With the Dow near 18,000 and gold and silver trading lower, today King World News is featuring a piece from one of the greats in the business discussing what is happening around the world and in major markets, including legendary Benjamin Graham's take on the irrationality of markets.

KWN Saut III 4:22:2015

By Jeffrey Saut, Chief Investment Strategist at Raymond James

April 22 (King World News) – Ben Graham once opined:

"You should imagine market quotations as coming from a remarkably accommodating fellow named Mr. Market who is your partner in a private business. Without fail, Mr. Market appears daily and names a price at which he will either buy your interest or sell you his. Even though the business that the two of you own may have economic characteristics that are stable, Mr. Market's quotations will be anything but. For, sad to say, the poor fellow has incurable emotional problems.

KWN Saut II 4:22:2015

At times he feels euphoric and can see only the favorable factors affecting the business. When in that mood, he names a very high buy-sell price because he fears that you will snap up his interest and rob him of imminent gains. At other times he is depressed and can see nothing but trouble ahead for both the business and the world. On these occasions he will name a very low price, since he is terrified that you will unload your interest on him."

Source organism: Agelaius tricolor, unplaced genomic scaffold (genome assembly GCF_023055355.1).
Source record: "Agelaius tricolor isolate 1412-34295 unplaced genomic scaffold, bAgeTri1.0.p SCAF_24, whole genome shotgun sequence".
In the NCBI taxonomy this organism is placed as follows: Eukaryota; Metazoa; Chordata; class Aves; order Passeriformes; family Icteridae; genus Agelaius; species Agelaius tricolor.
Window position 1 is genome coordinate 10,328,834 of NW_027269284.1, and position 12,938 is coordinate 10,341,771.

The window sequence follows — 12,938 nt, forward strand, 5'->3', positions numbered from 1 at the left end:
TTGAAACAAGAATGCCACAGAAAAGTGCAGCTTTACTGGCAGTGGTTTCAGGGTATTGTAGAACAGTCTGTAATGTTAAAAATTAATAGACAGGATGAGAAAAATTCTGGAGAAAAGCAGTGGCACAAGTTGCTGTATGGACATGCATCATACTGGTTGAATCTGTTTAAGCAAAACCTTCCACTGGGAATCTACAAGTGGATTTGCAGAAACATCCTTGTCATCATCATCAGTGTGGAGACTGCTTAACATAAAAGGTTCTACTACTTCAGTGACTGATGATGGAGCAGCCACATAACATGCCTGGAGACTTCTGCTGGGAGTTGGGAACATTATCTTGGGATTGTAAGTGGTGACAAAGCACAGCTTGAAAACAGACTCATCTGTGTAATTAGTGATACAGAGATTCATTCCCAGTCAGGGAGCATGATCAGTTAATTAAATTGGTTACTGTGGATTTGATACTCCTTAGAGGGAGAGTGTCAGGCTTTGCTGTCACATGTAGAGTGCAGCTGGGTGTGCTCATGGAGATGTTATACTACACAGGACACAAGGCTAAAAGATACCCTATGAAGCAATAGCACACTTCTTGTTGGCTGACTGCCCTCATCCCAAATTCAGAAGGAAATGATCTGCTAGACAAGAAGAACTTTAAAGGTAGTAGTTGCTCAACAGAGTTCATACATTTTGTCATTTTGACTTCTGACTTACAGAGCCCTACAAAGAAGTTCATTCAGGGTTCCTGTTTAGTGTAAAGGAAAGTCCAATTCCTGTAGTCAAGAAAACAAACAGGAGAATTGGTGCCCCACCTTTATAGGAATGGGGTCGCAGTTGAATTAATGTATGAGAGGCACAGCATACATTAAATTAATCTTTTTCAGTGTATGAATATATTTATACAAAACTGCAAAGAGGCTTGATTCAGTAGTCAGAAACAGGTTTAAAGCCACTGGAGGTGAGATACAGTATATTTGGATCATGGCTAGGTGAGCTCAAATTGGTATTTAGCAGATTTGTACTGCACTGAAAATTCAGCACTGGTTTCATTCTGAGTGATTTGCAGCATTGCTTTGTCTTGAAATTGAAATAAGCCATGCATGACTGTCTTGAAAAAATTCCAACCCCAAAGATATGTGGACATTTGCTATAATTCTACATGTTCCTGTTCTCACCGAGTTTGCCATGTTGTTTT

And yesterday Mr. Market showed up in a mildly depressed mood causing a fade into the noon hour of almost 80 Dow points. As I watched the action from my perch here in Las Vegas, I received this blog from CNBC's always insightful John Melloy, who quoted a report from Merrill Lynch. To wit, "One concern we hear is that, at six years old, this seasoned bull market should be ending. But there is no magic number of years at which bull markets expire. Bull markets have averaged five years, but have varied in length from two years to as long as nine. 

Growth, sentiment and other factors matter far more than an arbitrary time period. On business cycles, our economics team notes that recoveries have been getting longer over time, and the current lack of excesses (asset bubbles, overexpansion of cyclicals, high inflation) don't suggest an imminent contraction." Of course that discussion centers on what your definition of a bear market is. Most pundits consider a 20% decline to be a bear market, but I am not one of them. I would note there was a 22.61% downside accident in October of 1987 and it did not end the 1982 – 2000 secular bull market.

In past missives I have noted that since the 2008 Financial Fiasco was so severe it likely will lengthen the typical mid-cycle recovery suggesting the normal business cycle will be elongated. That strengthens Merrill Lynch's thesis, as well as my sense that the month of May will see a resurgence of economic growth as the weather turns more favorable. So we have had three attempts to break out of the downtrend line that forms the topside of the wedge formation and room for a breakout is running out as prices move toward the apex of the wedge. I still favor the upside. ***ALSO JUST RELEASED: 4 Of The Most Shocking Charts Of 2015! CLICK HERE.

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Eric King